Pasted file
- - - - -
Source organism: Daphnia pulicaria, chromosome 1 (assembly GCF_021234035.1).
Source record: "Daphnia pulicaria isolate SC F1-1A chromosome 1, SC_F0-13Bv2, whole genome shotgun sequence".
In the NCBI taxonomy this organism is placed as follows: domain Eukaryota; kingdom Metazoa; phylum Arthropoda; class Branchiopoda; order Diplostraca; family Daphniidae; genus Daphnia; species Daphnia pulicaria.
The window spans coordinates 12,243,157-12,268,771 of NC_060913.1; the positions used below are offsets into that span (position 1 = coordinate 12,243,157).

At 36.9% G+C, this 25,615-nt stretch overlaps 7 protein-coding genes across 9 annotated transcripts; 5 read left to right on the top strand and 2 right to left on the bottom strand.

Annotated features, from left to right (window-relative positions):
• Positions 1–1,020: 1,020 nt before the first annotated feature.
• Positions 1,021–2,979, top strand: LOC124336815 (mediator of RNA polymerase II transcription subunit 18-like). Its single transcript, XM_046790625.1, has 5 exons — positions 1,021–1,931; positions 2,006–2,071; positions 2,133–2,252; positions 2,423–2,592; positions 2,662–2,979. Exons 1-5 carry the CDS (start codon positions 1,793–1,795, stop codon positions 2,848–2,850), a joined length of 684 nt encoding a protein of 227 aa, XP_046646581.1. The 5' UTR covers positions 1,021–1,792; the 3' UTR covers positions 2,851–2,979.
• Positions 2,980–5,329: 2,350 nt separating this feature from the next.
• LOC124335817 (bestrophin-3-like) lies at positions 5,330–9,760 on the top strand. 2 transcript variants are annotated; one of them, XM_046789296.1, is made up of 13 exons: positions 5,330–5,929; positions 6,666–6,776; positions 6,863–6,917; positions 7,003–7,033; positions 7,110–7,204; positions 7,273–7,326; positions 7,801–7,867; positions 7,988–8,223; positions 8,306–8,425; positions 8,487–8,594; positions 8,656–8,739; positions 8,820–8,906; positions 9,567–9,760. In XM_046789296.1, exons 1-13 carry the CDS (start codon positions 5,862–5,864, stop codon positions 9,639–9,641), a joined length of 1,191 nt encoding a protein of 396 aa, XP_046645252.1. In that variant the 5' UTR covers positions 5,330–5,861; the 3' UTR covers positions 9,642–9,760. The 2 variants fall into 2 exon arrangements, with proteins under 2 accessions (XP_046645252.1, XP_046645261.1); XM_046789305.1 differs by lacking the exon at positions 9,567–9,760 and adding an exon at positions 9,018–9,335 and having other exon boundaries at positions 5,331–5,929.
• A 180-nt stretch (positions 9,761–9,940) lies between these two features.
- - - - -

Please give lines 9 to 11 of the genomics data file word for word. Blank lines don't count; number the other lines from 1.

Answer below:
• Positions 2,980–5,329: 2,350 nt separating this feature from the next.
• LOC124335817 (bestrophin-3-like) lies at positions 5,330–9,760 on the top strand. 2 transcript variants are annotated; one of them, XM_046789296.1, is made up of 13 exons: positions 5,330–5,929; positions 6,666–6,776; positions 6,863–6,917; positions 7,003–7,033; positions 7,110–7,204; positions 7,273–7,326; positions 7,801–7,867; positions 7,988–8,223; positions 8,306–8,425; positions 8,487–8,594; positions 8,656–8,739; positions 8,820–8,906; positions 9,567–9,760. In XM_046789296.1, exons 1-13 carry the CDS (start codon positions 5,862–5,864, stop codon positions 9,639–9,641), a joined length of 1,191 nt encoding a protein of 396 aa, XP_046645252.1. In that variant the 5' UTR covers positions 5,330–5,861; the 3' UTR covers positions 9,642–9,760. The 2 variants fall into 2 exon arrangements, with proteins under 2 accessions (XP_046645252.1, XP_046645261.1); XM_046789305.1 differs by lacking the exon at positions 9,567–9,760 and adding an exon at positions 9,018–9,335 and having other exon boundaries at positions 5,331–5,929.
• A 180-nt stretch (positions 9,761–9,940) lies between these two features.